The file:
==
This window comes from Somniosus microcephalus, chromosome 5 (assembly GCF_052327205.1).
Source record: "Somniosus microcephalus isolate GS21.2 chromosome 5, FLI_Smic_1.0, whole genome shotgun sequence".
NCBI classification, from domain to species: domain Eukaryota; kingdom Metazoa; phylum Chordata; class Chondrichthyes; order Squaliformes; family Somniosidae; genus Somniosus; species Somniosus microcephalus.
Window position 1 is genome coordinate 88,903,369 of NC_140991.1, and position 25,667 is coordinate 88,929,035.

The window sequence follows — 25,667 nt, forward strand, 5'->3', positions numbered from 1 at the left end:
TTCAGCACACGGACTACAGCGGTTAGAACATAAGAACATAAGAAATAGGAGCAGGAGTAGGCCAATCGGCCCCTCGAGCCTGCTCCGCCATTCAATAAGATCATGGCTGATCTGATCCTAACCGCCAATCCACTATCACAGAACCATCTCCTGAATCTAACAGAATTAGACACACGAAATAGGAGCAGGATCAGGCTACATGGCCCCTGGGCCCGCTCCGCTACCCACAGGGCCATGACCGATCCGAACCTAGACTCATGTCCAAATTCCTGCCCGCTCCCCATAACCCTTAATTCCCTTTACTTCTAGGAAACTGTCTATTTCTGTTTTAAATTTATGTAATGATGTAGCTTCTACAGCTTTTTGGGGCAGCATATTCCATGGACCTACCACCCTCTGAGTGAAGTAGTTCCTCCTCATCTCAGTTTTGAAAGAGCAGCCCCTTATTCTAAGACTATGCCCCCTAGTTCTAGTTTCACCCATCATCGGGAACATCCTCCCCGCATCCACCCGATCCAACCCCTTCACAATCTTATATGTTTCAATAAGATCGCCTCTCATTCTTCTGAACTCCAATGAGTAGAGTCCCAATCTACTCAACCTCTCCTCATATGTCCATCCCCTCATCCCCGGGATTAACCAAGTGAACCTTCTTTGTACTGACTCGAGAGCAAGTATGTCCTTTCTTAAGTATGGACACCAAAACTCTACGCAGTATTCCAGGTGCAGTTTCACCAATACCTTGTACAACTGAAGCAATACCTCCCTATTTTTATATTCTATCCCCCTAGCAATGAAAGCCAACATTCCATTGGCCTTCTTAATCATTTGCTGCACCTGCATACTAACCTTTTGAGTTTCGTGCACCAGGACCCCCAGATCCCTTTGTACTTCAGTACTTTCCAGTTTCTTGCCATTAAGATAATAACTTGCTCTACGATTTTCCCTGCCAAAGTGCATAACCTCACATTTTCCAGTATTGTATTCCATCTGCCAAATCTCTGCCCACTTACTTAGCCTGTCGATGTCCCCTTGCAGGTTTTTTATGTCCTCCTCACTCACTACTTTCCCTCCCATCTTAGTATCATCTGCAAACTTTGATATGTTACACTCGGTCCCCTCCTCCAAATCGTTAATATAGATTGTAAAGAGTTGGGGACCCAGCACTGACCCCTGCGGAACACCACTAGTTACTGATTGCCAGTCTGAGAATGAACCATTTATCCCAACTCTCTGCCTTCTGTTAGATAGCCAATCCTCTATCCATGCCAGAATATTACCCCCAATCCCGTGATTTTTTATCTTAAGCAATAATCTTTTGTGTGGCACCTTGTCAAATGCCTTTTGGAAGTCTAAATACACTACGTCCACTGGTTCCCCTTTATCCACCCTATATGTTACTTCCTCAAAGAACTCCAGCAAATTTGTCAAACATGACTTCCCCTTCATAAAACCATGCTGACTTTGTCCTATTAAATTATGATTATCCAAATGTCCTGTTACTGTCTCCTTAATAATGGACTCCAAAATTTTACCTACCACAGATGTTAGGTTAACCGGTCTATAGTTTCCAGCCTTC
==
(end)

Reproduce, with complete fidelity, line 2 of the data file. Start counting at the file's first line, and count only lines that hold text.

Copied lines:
Source record: "Somniosus microcephalus isolate GS21.2 chromosome 5, FLI_Smic_1.0, whole genome shotgun sequence".